Bring Music to Your Shower With the MPOW Armor

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The MPOW Armor with its USB cable and stereo jack.
It looks robust, but is easy on the ears. Image: Mike LeSauvage

I hate wires, but I don’t like spending money on speakers. This had led to a string of Bluetooth speakers in my household that are definite underperformers. So it was with great enthusiasm that I took up MPOW’s offer to review their Armor Portable Wireless Bluetooth Speaker. Its specs boast:

  • Bluetooth 4.0
  • Range: up to 33 feet
  • Battery life: up to 10 hours
  • Waterproof Level: IP65
  • USB Output for charging devices (from the 1000mAh battery)

I’ve tested the speaker now for two weeks, primarily paired with an iPhone 6+. Here’s how it fared:

What’s in the Box?
First impressions matter, and the Armor was packed nicely into a just-right box. Included are the manual, micro-USB cable (for charging), and a 1/4″ jack stereo cable. The stereo cable is well-chosen with a very low profile plug, ensuring that it can fit into your phone even through very small protective case holes. The looks seems to have been chosen to appear rugged, but I also found it fit nicely in our decor.

Sound Quality
The Armor passed what should be the most obvious test for a speaker: how does it sound? I’m no audiophile; I’m generally happy with mid-range audio equipment. With that caveat, I’m happy to say that the Armor sounded great, conveying a good sense of bass and range of sound. I was able to use it for podcasts, blast some rock, or relax to quieter tunes and enjoy all of them. It has become my speaker of choice around the house; I now use it to fill my home office with music rather than my high quality headphones on my PC.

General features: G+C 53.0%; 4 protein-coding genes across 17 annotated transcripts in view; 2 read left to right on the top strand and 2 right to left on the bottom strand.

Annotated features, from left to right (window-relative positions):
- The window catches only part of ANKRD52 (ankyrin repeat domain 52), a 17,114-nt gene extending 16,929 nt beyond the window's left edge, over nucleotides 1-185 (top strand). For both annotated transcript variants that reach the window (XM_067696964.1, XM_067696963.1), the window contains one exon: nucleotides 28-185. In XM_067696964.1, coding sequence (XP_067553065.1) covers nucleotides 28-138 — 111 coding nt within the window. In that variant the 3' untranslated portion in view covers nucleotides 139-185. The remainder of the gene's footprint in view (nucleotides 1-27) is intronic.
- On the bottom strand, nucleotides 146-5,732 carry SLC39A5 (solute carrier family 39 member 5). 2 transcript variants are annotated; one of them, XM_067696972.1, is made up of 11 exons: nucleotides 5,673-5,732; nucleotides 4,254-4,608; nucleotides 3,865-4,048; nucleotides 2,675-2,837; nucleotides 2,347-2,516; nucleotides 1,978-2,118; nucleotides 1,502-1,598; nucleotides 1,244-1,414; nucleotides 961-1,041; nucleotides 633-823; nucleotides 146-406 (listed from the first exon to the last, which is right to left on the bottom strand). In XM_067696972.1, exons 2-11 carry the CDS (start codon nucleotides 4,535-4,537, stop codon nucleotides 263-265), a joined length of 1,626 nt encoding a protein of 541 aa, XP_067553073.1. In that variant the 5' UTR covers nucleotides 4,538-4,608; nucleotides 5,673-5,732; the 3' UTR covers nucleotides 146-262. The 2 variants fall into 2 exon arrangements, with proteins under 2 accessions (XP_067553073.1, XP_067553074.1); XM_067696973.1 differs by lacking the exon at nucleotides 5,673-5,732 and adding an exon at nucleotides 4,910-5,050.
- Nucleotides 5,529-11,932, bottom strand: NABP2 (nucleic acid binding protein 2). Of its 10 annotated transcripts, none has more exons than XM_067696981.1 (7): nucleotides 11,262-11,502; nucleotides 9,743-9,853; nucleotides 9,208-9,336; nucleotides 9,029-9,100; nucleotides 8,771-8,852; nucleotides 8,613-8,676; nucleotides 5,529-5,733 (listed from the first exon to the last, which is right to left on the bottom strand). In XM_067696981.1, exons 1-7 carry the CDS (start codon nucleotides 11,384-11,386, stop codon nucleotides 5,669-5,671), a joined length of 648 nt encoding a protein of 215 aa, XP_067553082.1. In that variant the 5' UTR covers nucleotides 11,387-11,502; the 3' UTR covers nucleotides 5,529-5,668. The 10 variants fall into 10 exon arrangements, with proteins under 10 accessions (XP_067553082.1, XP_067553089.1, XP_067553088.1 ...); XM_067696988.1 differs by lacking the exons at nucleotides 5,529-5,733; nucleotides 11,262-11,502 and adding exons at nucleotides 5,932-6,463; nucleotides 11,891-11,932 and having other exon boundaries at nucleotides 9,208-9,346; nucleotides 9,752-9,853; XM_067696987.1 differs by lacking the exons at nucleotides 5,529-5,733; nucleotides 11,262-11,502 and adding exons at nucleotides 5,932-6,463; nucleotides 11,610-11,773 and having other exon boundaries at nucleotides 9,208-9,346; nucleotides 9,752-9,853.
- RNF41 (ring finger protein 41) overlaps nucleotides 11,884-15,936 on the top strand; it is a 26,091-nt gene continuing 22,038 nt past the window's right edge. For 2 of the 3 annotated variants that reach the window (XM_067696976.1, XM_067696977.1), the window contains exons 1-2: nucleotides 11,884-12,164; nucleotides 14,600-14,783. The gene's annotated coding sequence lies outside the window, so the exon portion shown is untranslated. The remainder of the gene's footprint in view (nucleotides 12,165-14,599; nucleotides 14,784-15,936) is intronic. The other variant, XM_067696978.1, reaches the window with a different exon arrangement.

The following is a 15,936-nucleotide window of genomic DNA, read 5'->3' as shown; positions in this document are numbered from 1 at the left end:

Buttons and Ports
There are only three buttons on the Armor. The power button does multiple jobs including Bluetooth pairing as well as acting as a play/pause button. The volume buttons also jump tracks if pressed and held for about three seconds. In my use, I found all these worked well enough. However, what’s the point of having a Bluetooth device if you keep it nearby? Generally, I just used my phone to control the music.

Shows the two covered ports on the Armor open and rotated away, showing a USB Micro port, USB port, and stereo jack.
The port covers are attached to posts, allowing rotation out of the way for access while ensuring you won’t misplace them. Image: Michael LeSauvage